What are Bass and Caruso’s plans to house the homeless

Los Angeles mayoral candidates Karen Bass and Rick Caruso have each made sweeping promises about how they would solve the homeless crisis on the city’s streets, where up to 41,000 people sleep in tents, RVs and other makeshift shelters.

Both candidates recently sat down with Times reporters to discuss their proposals and work out details.

Both promise to take thousands of people off the city streets, but their plans differ widely in scope and method.

Caruso is solely focused on building new transitional housing for 30,000 people in two initiatives, one on vacant government land and the other in underutilized buildings.

Bass outlined a nine-point plan that she said would accommodate more than 17,000 people by accelerating and expanding already existing programs.

Here’s a look at their suggestions:

Caruso plan

Rick Caruso says he will build 30,000 new mezzanine beds in 300 days at a one-time capital cost of $743 million to $874 million. He does not include operating costs, which he believes should be borne by the county. This building would stand above the temporary and permanent housing that would be added through existing programs such as Proposition HHH.

He breaks the plan into two equal parts:

Tiny Houses

Temporary, transportable outdoor structures measuring approximately 8 feet by 8 feet. They are equipped with one, two or four beds. Caruso counts them among private accommodations—one person per structure—but would allow voluntary sharing.

Where: Excess government land.

Caruso has a list of 300 properties that could be used, but hasn’t individually reviewed them for feasibility. His campaign published a list of just 10 properties, seven owned by the city, two by the county and one by the state, as examples. Some examples of potential locations included a 124-acre lot west of Los Angeles International Airport to serve as a rental car center and a vacant lot west of USC.

Costs: $4,798 per structure plus approximately $40,000 site preparation and installation. Caruso and his associates said the actual cost could be as little as $20,000 to $25,000 but would not commit to a minimum sum without access to more of the city’s data.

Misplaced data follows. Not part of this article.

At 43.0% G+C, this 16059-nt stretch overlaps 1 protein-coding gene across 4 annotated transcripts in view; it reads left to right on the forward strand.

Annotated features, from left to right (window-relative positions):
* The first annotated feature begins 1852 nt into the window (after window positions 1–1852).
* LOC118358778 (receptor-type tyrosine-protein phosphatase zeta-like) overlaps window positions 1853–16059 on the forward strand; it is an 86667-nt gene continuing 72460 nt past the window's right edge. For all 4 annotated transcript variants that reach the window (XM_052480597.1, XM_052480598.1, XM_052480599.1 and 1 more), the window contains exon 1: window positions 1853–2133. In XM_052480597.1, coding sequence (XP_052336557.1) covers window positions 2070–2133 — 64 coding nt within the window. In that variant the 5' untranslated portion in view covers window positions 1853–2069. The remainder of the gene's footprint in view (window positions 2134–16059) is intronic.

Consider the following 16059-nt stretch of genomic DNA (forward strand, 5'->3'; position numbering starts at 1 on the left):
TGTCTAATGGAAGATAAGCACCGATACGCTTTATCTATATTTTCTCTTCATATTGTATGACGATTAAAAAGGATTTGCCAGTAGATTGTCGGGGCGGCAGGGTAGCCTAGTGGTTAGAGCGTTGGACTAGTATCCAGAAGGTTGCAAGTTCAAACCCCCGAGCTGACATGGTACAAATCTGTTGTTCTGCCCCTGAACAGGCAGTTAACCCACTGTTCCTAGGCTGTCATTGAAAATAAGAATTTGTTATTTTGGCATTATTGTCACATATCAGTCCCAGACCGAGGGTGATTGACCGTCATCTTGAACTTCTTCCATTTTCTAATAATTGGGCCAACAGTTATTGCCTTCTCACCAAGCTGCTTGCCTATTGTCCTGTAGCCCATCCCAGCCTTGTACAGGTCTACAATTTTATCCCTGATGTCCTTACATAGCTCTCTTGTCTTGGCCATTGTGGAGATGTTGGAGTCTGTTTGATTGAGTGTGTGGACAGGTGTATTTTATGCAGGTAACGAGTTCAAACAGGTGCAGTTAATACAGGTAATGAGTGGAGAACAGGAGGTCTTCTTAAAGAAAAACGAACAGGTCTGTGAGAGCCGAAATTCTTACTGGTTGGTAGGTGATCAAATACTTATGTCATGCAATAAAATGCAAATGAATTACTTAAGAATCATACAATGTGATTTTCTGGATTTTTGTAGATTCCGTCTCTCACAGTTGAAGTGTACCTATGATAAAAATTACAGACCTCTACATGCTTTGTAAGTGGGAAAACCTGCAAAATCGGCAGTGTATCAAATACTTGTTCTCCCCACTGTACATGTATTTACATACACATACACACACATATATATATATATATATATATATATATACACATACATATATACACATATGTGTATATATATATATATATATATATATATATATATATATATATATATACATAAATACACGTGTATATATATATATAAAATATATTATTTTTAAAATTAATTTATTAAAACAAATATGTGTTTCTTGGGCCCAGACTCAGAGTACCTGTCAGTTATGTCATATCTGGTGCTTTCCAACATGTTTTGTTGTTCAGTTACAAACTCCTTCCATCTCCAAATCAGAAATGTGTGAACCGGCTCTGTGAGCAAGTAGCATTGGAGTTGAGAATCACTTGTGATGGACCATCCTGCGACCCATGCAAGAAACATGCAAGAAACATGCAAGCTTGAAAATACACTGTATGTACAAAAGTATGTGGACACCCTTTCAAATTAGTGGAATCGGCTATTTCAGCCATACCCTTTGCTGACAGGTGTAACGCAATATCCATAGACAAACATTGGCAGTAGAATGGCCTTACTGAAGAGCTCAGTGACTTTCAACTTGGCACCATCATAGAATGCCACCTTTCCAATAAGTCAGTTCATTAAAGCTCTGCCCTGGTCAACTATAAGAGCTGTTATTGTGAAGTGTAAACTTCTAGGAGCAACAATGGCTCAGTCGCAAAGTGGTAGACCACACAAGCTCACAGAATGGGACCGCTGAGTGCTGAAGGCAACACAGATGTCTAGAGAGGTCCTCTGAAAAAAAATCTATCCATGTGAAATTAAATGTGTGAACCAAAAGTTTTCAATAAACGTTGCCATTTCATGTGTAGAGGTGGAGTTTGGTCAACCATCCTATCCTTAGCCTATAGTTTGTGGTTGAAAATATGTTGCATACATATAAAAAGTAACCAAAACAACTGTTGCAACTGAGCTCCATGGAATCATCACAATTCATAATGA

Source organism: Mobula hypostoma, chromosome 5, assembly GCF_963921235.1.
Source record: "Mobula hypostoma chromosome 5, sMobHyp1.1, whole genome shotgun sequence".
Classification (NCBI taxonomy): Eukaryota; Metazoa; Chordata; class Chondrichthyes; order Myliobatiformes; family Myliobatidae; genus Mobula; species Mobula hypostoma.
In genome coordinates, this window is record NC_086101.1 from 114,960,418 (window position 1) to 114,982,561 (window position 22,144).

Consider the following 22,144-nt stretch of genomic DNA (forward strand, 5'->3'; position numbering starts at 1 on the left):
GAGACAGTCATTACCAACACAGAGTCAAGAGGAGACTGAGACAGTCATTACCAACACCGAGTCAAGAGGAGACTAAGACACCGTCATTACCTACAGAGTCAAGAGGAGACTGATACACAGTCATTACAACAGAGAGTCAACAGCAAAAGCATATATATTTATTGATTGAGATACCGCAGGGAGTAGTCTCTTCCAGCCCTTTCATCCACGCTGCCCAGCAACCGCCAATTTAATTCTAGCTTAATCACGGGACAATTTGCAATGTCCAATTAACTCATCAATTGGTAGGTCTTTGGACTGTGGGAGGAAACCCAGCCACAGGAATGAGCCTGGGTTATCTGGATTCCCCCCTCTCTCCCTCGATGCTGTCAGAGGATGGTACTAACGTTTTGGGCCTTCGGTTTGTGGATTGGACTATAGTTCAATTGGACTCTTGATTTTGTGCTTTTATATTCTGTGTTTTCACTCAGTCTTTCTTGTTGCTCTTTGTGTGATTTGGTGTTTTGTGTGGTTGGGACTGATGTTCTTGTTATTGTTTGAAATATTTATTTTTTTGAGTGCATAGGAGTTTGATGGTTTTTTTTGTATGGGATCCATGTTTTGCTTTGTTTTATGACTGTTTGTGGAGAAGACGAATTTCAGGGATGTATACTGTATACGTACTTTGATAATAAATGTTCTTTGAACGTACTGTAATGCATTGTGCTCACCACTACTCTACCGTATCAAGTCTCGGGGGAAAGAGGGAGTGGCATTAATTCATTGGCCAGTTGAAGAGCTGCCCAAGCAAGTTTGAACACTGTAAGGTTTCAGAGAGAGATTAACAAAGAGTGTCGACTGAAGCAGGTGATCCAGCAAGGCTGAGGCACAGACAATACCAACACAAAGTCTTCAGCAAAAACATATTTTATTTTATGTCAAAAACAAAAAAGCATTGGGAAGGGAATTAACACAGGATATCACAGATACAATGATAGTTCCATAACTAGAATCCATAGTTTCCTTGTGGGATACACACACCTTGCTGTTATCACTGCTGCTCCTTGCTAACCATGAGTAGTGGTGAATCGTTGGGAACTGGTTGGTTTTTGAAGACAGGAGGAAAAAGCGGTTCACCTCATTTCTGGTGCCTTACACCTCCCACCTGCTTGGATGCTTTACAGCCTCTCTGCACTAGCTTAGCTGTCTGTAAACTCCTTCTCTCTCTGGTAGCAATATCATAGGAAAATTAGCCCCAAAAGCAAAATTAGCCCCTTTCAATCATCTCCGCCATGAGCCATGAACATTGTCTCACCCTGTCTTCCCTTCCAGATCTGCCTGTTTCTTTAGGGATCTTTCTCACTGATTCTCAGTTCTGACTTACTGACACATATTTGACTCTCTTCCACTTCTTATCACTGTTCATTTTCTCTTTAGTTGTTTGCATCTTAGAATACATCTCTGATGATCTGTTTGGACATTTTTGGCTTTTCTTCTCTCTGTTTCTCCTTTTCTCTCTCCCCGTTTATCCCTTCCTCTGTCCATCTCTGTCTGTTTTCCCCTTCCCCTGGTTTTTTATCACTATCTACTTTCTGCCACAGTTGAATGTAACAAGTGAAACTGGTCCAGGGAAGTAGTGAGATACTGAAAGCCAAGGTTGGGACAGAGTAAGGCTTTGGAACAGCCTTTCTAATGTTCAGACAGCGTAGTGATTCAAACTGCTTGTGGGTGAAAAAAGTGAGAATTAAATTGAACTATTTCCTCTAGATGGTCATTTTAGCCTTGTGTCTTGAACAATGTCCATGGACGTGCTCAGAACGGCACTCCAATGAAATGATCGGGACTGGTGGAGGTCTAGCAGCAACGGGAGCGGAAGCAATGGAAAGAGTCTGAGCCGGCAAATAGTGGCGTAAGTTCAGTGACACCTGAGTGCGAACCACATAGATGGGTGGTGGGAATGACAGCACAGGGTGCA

sleeping pods

Temporary, transportable structures assembled in existing buildings like office furniture, with walls separating sleeping areas.

Caruso’s campaign did not result in a list of potential locations or a specific manufacturer or design.

Where: In unused commercial and industrial or government buildings.

Costs: $4,740 per pod plus about $9,000 for installation

Funding Sources: Caruso’s campaign did not specify where the money would come from, but did name spending of $700 million on helping the homeless over the past two years, including $221 million in federal grants for emergency solutions, $80 million from the state Homeless Emergency Assistance Program and $120.9 million from the state’s Homeless Shelter, Relief and Prevention Program and $278.7 million in city funds.

These state and federal grants were used to buy hotels and build shelters.

Caruso declined to estimate the operating costs of housing 30,000 people, but a Times analysis of city documents found that it would cost about $660 million per year, or about $22,000 per person.

For Caruso, making this plan a reality will also entail expediting and simplifying the approval and development process for homeless shelters, while being more resolute with city council members when it comes to choosing sites for those shelters and tiny homes.

bass plan

Karen Bass says it will house 17,153 people indoors in its first year, at a cost of $292 million, including capital costs and one year of operation for the temporary housing. The beds would be a combination of temporary and permanent housing already existing or under construction, new housing and shelters, and thousands of market units utilizing rental subsidies that have been granted but not yet used.

Your plan consists of nine parts:

Emergency shelter vouchers